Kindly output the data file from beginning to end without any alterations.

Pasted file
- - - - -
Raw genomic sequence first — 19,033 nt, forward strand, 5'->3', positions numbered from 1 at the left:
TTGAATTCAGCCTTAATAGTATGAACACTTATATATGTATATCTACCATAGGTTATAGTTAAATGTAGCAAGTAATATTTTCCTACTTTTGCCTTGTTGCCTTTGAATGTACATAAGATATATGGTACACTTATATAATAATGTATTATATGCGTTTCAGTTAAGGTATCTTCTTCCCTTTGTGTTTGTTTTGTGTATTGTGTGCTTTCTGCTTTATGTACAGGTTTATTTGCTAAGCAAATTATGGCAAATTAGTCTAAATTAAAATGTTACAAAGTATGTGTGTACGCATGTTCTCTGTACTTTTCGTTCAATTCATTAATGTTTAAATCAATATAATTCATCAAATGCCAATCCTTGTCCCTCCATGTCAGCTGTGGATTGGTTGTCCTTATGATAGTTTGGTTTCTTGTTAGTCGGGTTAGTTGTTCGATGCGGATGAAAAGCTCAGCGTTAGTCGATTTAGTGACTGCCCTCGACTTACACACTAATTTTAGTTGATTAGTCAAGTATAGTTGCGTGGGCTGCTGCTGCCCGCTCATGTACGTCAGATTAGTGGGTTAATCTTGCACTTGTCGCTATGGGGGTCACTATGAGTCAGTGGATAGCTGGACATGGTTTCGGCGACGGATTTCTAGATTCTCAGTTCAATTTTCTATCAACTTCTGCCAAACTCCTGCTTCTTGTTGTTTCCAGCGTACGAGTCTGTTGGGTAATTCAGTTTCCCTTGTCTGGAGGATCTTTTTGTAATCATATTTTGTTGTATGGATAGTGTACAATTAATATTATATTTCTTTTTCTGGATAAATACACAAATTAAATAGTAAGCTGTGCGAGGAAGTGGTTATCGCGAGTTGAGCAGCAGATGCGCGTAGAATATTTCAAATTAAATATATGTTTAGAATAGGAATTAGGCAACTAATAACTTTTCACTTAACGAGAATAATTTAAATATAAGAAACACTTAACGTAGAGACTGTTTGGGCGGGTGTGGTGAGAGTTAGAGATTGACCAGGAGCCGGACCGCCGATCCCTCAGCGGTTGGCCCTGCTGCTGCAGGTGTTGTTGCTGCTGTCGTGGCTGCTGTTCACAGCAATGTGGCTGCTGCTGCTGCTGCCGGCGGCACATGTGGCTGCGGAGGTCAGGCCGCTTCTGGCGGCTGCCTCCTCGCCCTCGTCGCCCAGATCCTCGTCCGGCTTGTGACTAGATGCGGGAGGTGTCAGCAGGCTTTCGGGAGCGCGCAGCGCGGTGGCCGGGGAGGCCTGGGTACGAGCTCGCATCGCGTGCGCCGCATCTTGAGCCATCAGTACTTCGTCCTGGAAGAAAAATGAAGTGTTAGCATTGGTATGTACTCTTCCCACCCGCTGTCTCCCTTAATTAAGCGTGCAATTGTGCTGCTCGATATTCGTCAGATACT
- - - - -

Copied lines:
Raw genomic sequence first — 19,033 nt, forward strand, 5'->3', positions numbered from 1 at the left:
TTGAATTCAGCCTTAATAGTATGAACACTTATATATGTATATCTACCATAGGTTATAGTTAAATGTAGCAAGTAATATTTTCCTACTTTTGCCTTGTTGCCTTTGAATGTACATAAGATATATGGTACACTTATATAATAATGTATTATATGCGTTTCAGTTAAGGTATCTTCTTCCCTTTGTGTTTGTTTTGTGTATTGTGTGCTTTCTGCTTTATGTACAGGTTTATTTGCTAAGCAAATTATGGCAAATTAGTCTAAATTAAAATGTTACAAAGTATGTGTGTACGCATGTTCTCTGTACTTTTCGTTCAATTCATTAATGTTTAAATCAATATAATTCATCAAATGCCAATCCTTGTCCCTCCATGTCAGCTGTGGATTGGTTGTCCTTATGATAGTTTGGTTTCTTGTTAGTCGGGTTAGTTGTTCGATGCGGATGAAAAGCTCAGCGTTAGTCGATTTAGTGACTGCCCTCGACTTACACACTAATTTTAGTTGATTAGTCAAGTATAGTTGCGTGGGCTGCTGCTGCCCGCTCATGTACGTCAGATTAGTGGGTTAATCTTGCACTTGTCGCTATGGGGGTCACTATGAGTCAGTGGATAGCTGGACATGGTTTCGGCGACGGATTTCTAGATTCTCAGTTCAATTTTCTATCAACTTCTGCCAAACTCCTGCTTCTTGTTGTTTCCAGCGTACGAGTCTGTTGGGTAATTCAGTTTCCCTTGTCTGGAGGATCTTTTTGTAATCATATTTTGTTGTATGGATAGTGTACAATTAATATTATATTTCTTTTTCTGGATAAATACACAAATTAAATAGTAAGCTGTGCGAGGAAGTGGTTATCGCGAGTTGAGCAGCAGATGCGCGTAGAATATTTCAAATTAAATATATGTTTAGAATAGGAATTAGGCAACTAATAACTTTTCACTTAACGAGAATAATTTAAATATAAGAAACACTTAACGTAGAGACTGTTTGGGCGGGTGTGGTGAGAGTTAGAGATTGACCAGGAGCCGGACCGCCGATCCCTCAGCGGTTGGCCCTGCTGCTGCAGGTGTTGTTGCTGCTGTCGTGGCTGCTGTTCACAGCAATGTGGCTGCTGCTGCTGCTGCCGGCGGCACATGTGGCTGCGGAGGTCAGGCCGCTTCTGGCGGCTGCCTCCTCGCCCTCGTCGCCCAGATCCTCGTCCGGCTTGTGACTAGATGCGGGAGGTGTCAGCAGGCTTTCGGGAGCGCGCAGCGCGGTGGCCGGGGAGGCCTGGGTACGAGCTCGCATCGCGTGCGCCGCATCTTGAGCCATCAGTACTTCGTCCTGGAAGAAAAATGAAGTGTTAGCATTGGTATGTACTCTTCCCACCCGCTGTCTCCCTTAATTAAGCGTGCAATTGTGCTGCTCGATATTCGTCAGATACT